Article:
They come from the Arabian Sea, the Caribbean Sea, Southern Florida, Venezuala, and the Bermuda Islands. They live near the inland areas and like to hide in caves or the roots of a tree. They like a humidity level between 70 and 78 percent, and a temperature of 75 degrees fahrenheit.
They tend to give preference to turbo, cancellaria, tonna, snail, and pica shells.

The Australian land hermit crab (Coenobita variabilis) is one of two terrestrial hermit crab species native to Australia and is found in northern parts of Australia including northern Western Australia, Northern Territory and northern Queensland. The other terrestrial species is the strawberry land hermit crab (C. perlatus) which is reportedly restricted to the islands and coral cays of the Great Barrier Reef, north-eastern Australia.

The Ecuadorian hermit crab (Coenobita compressus) also known as the Pacific hermit crab is a species of land hermit crab commonly sold in the United States as a pet, along with the Caribbean hermit crab (Coenobita clypeatus).
Coenobita compressus is a member of the phylum Arthropoda and the class Crustacea. They can be up to 12mm in length and are thought to be one the smallest species of land hermit crabs. They have four walking legs, a small pincer, a large pincer, and antennae. Many people who keep these crabs as pets notice that Ecuadorians can be relatively fast walkers, more so than the Caribbean hermit crab. Also, the eyes of Ecuadorians are more oval-shaped when compared to the round eyes of Caribbean hermit crabs and are thick. Their big claw has 4-5 small ridges on the upper part. The tips of the second pair of walking legs are darker than the rest of the leg. The abdomen is short and fat.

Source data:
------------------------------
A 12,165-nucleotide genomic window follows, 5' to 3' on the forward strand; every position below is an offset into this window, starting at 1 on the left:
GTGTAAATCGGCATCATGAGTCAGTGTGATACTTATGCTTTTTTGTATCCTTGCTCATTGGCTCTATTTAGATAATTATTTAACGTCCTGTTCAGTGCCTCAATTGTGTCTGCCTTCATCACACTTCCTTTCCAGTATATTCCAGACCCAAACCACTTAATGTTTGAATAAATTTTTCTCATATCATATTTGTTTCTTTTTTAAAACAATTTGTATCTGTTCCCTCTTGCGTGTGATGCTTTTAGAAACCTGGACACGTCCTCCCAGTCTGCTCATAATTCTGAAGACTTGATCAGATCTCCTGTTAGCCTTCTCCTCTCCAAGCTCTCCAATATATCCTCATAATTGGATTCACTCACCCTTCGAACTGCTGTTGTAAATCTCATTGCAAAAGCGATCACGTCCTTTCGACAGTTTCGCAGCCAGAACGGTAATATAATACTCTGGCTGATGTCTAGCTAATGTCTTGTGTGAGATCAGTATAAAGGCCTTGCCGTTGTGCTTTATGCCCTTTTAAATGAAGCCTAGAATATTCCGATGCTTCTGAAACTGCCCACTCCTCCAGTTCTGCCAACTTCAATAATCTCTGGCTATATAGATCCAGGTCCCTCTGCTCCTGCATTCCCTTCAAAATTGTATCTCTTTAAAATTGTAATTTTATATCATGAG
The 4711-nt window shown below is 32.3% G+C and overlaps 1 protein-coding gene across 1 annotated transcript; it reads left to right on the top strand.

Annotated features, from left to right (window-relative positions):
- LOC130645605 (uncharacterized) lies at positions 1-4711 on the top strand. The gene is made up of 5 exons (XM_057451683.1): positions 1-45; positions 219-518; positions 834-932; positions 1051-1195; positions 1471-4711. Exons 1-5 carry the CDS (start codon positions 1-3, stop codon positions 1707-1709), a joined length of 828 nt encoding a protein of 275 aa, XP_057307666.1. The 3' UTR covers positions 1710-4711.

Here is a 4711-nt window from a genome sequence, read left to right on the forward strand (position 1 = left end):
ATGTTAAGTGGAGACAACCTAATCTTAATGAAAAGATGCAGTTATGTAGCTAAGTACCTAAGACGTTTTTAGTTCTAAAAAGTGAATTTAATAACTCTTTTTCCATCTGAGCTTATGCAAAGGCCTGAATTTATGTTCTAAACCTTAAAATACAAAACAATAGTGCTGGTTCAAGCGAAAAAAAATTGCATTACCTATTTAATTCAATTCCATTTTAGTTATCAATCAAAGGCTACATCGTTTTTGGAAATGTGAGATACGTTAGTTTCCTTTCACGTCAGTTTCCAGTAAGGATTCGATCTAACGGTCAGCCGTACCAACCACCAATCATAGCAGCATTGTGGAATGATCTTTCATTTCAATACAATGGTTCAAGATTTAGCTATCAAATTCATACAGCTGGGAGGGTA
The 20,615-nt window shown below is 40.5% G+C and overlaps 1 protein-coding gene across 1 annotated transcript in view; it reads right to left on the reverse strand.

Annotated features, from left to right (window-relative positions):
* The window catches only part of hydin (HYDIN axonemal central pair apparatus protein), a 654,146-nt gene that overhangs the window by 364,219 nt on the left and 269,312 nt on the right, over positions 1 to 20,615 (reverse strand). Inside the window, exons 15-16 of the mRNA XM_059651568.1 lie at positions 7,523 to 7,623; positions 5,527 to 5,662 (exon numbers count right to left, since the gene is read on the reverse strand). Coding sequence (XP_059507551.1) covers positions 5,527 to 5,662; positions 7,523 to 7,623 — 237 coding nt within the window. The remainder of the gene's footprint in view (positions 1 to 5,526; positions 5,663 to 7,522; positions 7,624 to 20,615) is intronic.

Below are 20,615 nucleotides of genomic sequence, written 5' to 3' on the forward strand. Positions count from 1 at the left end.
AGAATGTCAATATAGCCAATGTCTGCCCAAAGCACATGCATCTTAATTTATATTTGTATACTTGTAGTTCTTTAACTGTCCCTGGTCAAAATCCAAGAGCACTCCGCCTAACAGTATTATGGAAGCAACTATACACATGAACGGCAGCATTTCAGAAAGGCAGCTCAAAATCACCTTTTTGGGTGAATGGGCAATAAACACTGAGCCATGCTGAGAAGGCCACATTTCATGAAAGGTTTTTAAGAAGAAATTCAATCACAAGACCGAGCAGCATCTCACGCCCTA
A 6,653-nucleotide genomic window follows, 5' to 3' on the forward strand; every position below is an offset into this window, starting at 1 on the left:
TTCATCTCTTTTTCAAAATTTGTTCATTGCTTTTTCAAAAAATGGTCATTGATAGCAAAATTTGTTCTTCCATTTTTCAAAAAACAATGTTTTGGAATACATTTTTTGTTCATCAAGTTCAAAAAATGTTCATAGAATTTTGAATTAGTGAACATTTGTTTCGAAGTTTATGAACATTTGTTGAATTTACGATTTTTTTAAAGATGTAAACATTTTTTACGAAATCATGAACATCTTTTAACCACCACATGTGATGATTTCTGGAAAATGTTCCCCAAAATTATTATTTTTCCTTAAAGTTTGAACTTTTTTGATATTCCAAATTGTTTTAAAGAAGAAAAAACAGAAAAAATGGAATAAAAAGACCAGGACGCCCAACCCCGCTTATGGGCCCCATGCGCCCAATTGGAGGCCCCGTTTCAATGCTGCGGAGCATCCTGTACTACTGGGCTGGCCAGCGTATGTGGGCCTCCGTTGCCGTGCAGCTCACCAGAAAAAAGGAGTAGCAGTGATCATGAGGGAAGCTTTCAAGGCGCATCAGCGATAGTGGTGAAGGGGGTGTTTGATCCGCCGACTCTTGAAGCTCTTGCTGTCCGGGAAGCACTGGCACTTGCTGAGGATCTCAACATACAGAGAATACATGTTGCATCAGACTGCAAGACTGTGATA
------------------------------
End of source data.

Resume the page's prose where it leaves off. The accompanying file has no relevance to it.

Ecuadorian hermit crabs vary greatly in color. There are some that are bright yellow, dark grey, or orange. More often they are a tan color, but sometimes have a bluish or greenish tint to their bodies or the insides of their legs.
They tend to like nerite shells, deshayes shells, babylonia shells, valencienne shells, and other shells with a wider mouth.
Native to Ecuador and Chile, these hermit crabs live on the Pacific seashore around the tidal pools and high-tide zone. Their bodies have adapted to this seashore existence by becoming able to metabolize the salt in seawater. In fact, they have adapted so well to their environment that they actually need seawater to live. In the wild, Ecuadorian hermit crabs are scavengers, like most other hermit crabs. They will consume seaweed, dead fish and other detritus that washes up on the shore. A study done with Coenobita compressus [1] showed that the land hermit crabs prefer the odours of foods that they have not recently eaten. The crabs that were exposed to one food for at least 9 h preferred foods having other odours for the next 6 h. This short-term avoidance of food (like human beings who get "bored" of the same meals over and over again) that compels the crabs to seek out a wider range of food might be advantageous to the crab, possibly through the consumption of a more nutritionally balanced diet.